An explosion of COVID-19 cases last summer ripped through the Mumbai suburb of Malad West with such devastation, Indian police poured in to lock down the busy streets and the low-rise office towers that cram them.
In doing so, officers inadvertently disrupted scam calls targeting Canadians by shutting off the flow of fraudsters who work inside call centres across the area.
But that's all ended now.
When strict lockdowns abated in the mega-city, the hunger of criminal syndicates for the millions they successfully steal outweighed any ongoing public health fears.
"There are six to seven centres [within] 80 to 100 metres," Jayesh Dubey explained to CBC via video conference under the cover of night from within the business quarter.
And in one night, they'll steal "$70,000 to $80,000."
For months, Dubey, a whistleblower within the scam centre industry, has been observing the "hundreds of workers" pouring into entire floors of buildings. He says that in the early days of the pandemic, scam centres were shut down. But now they're back in full swing, with scammers posing as tax officials and bank employees, convincing unsuspecting Canadians to pay up or risk serious consequences.
The bank investigator scheme is now one of the most prolific, a resurrected scam of the past, with the Canadian Anti-Fraud Centre reporting at least $3 million stolen from Canadians in an already dark 2020.
"With everything that's going on in the world and the pandemic … we get distracted or we think it's real," said Ryan Duquette, a cybercrime investigator based in the Toronto area.
The fraudsters, who have tripled their illegal take on the bank investigator scam since 2017, strike "a lot of fear" in their targets, Duquette says.
"If you don't listen to what [they're] saying right now, you will lose something. You will lose your bank account. It'll be shut down. You'll lose money."
Cancer patient ripped off for $27,100
Ahmed, a cancer patient in his 60s, borrowed money to pay the scammers, a debt that could well outlast him.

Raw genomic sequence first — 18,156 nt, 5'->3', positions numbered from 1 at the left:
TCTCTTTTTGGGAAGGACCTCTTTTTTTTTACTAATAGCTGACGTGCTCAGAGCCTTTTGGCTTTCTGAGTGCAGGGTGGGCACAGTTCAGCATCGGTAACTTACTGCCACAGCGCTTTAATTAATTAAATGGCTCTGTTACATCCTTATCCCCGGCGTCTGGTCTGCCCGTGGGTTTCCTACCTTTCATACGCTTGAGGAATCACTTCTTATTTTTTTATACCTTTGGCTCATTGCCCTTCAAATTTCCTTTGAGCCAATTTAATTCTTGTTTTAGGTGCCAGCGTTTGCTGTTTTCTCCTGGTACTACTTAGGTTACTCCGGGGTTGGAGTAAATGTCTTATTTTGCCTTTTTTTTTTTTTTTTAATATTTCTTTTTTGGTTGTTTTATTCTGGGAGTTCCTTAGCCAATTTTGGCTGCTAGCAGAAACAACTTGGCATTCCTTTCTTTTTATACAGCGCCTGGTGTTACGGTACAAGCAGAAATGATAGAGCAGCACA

"It has shaken both of us," said Ahmed of himself and his wife.
He's also worried coming forward could put his family's safety at risk, so is not using his full name.
When his phone rang this winter, the caller identified herself as an investigator with the Royal Bank of Canada. She warned Ahmed his credit card had been compromised and his identity had been stolen.
And, says Ahmed, she claimed that, "maybe people from within RBC are also involved."
Ahmed and his wife had just watched a television program about a couple in their Brampton, Ont., neighbourhood who had indeed lost their home after thieves duplicated their identities and managed to mortgage their property — stealing the money.
It made Ahmed, a retired man originally from India himself, even more vulnerable to the scammers' plan.
The scammer directed Ahmed to purchase gift cards, which she explained would be tied to the purported thieves, and thus help to track who they were.
At this point, many who receive such a call would be skeptical. To Ahmed, this was a skilled professional who "had an answer for everything." She also said she had information, which made her seem more convincing.
She claimed to have his name, home number, address, some bank information and more — information that is often obtained from contact lists gathered sometimes by legitimate businesses that scammers buy for pennies per name.
Ahmed's caller ID listed her number as one associated with the real Royal Bank — likely the result of call-spoofing technology that allows scammers to appear as though they are calling from a specific phone number.
It convinced him, feeding into his fear about losing his home.
Even amid a pandemic, scam centres are booming
India has one of the world's most sophisticated and developed information technology and call centre industries. It has created a plethora of under-employed English-speaking experts, a small percentage of whom have been recruited by nefarious operators.
They get paid a percentage of the steal. The good ones make more money in a night than they might make in a month in a legitimate business.
And, Jayesh Dubey points out, it's simple to get into the scamming business.
"I'll tell you how easy it would be," said Dubey. "I'll buy five systems, laptops, one server computer, I'll hire five people, I'll buy leads … with two dollars, I get 100 names."
He says it would take just days to be operational.